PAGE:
Red Mulberry – a native fruit tree


Red Mulberry (Morus rubra) is a native understory tree that naturally occurs along streams and riverbanks and in woods. Red Mulberry (USDA symbol MORU2) shelters smaller trees and plants with its wide leaves and is itself protected by large trees in the ecosystem. Morus rubra is a deciduous tree that allows light to filter to the plants on the ground in winter, then blooms in spring. Its long, narrow berries appear red and darken to purple.

Leaves of native Morus rubra and invasive Morus alba both are often heart-shaped and sometimes lobed. Red mulberry leaves have a tough upper texture and soft hairs on the underside. By contrast, leaves of the invasive white mulberry have glossy surfaces

There are four mulberry species that occur in Texas. Morus microphylla, which grows in thinner soils in the western half of the state, and Morus rubra, are the only two that are native. The native range of Red Mulberry extends east from Central Texas to Florida, and north to Ontario, Canada.

The ripe fruit and new leaf growth of Morus rubra are eaten raw or cooked. Unripened fruits should not be eaten. Conflicting information exists as to whether the unripened fruit contains a hallucinogenic or slightly toxic compound until ripened. It is not unusual for fruit of various species (native or exotic) to be inedible until chemical changes occur in the ripening process.

Unfortunately, the laboratory research that is done to determine compounds present in common exotic plants, is rarely performed on native plants. There is also great inequality between states in funding for botanical research. And so a species such as Diospyros texana, which is native to Texas and Mexico, has not been researched as much as Callicarpa americana (American Beautyberry) which is also native to North Carolina and Florida–two states that promote botanical research in their public universities. It is widely known that Red Mulberry has been eaten as long as humans have lived in this area, yet scientific research has not concluded why many people report that the unripe fruit causes stomach ache.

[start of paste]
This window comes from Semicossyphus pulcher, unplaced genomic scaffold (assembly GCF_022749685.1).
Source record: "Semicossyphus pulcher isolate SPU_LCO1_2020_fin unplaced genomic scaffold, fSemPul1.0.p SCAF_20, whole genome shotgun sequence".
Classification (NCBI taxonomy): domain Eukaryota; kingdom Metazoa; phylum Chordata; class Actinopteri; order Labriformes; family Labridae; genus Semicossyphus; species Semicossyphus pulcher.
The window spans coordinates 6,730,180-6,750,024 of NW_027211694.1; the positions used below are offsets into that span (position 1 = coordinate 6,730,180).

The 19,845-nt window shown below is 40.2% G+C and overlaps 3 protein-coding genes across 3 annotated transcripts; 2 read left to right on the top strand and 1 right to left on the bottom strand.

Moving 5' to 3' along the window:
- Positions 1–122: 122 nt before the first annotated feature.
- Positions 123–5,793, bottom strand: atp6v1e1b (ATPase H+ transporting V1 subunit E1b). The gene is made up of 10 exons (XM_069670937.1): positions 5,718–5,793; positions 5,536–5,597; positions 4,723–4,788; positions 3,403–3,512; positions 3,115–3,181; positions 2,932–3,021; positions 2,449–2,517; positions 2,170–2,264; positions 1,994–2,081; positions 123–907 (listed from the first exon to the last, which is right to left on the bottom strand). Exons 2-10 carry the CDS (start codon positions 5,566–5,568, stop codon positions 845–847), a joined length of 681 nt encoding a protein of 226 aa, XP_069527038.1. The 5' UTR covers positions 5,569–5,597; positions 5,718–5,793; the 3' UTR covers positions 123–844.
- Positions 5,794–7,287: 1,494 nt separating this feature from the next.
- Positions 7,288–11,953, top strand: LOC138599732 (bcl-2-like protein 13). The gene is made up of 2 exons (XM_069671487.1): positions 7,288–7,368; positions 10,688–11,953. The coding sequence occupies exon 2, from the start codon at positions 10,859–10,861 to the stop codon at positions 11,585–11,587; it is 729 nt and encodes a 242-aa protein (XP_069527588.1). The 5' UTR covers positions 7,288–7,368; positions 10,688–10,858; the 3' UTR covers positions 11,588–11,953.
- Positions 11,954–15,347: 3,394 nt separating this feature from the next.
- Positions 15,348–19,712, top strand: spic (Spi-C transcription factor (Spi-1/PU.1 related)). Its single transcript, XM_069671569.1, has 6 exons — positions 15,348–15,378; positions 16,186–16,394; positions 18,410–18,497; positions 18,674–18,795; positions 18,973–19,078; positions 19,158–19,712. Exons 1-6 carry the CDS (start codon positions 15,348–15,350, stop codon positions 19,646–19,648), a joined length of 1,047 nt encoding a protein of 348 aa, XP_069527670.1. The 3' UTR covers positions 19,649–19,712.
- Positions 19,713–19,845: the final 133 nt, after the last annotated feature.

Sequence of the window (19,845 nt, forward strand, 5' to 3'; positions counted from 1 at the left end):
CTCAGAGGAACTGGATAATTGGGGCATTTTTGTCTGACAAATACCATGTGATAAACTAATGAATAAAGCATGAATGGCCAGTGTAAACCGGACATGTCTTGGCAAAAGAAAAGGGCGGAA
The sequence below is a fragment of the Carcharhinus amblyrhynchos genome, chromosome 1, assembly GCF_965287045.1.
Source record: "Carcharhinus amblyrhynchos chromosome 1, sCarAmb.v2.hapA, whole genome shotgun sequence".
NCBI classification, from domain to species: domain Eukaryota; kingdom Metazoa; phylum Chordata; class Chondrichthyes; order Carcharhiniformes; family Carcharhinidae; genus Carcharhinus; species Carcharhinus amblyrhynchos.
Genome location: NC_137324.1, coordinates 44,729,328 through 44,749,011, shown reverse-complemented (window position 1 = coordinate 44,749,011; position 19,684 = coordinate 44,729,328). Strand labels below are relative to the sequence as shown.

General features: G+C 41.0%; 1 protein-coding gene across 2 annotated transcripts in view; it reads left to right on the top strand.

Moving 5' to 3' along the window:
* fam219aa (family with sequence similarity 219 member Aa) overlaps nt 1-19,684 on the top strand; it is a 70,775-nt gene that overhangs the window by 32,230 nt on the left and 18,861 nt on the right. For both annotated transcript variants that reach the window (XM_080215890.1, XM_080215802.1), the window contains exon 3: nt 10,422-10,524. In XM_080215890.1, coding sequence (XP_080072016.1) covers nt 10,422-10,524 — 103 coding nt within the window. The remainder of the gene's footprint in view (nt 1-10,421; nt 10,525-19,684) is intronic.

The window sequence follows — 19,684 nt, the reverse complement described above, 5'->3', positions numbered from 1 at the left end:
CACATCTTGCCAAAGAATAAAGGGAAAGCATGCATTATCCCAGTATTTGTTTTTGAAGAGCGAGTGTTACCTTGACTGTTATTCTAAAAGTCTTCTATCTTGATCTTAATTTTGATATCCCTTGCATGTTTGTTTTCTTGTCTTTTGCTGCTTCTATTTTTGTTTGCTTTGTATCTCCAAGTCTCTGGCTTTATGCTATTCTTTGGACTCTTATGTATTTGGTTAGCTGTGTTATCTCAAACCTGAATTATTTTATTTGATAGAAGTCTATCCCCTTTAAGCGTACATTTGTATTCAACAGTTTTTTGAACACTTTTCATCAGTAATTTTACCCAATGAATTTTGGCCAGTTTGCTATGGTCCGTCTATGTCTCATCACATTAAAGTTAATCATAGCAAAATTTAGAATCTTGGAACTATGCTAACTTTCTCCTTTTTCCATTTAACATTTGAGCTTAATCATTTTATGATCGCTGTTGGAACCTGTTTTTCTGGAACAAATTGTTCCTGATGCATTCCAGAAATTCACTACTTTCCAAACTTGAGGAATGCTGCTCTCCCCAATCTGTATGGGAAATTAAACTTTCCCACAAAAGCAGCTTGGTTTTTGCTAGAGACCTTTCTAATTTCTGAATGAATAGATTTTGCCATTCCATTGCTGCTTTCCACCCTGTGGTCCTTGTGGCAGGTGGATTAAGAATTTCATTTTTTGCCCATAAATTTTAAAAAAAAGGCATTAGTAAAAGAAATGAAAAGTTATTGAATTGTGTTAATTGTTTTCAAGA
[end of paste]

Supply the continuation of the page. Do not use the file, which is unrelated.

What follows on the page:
The surest way to distinguish between native Morus rubra and the more common invasive Morus alba is the shape of ripe fruit. Berries of Morus rubra, as shown in this photo, form a unique tubular or cylindrical shape.

Likewise, botanists advise that the tree’s milky sap has low toxicity and should not be swallowed, but Native Americans used it to expel tapeworms. Native Americans used root tea to expel parasites, resolve constipation and cure dysentery. Native Americans mixed ripe mulberries with animal fat to preserve food as pemmican. The fruit was eaten or used in drinks. Native Americans cooked mulberries in dough and baked them in cake and bread. Today the ripened fruit continues to be dried and crushed to powder to preserve its use. Red Mulberry fruit is a traditional treatment for fever. Appalachians utilize fruit as Native Americans did, and additionally preserve the harvest through fruit pies and mulberry wines. Native Choctaw used tree fiber for weaving. Humans have extensively used Red Mulberry wood in fencing, furniture and tools.

The phases of fruit growth shown here, (from upper right to center to lower right) provide a unique example of how difficult mulberry species id can be. The fruits on this tree are white in early formation (a distinctive trait of Morus alba) and ripen to a black tubular-shaped berry (a distinctive trait of Morus rubra). Arborists attribute the presence of distinctive traits of two species on the same tree to common hybridization of the native tree with invasive tree.

Red Mulberry is the larval host of Nymphalis antiopa “Mourning Cloak” butterflies. Its fruit sustains birds and mammals.

Morus rubra is sometimes displaced by its Asian cousin Morus alba “White Mulberry” (USDA symbol MOAL) which was originally imported as part of the silk industry, to feed silkworms. The silk industry did not succeed in the USA. As often happens when exotic plants are introduced where they have no natural predators to keep them in balance, the species thrived. White Mulberry has displaced native trees throughout the continental USA.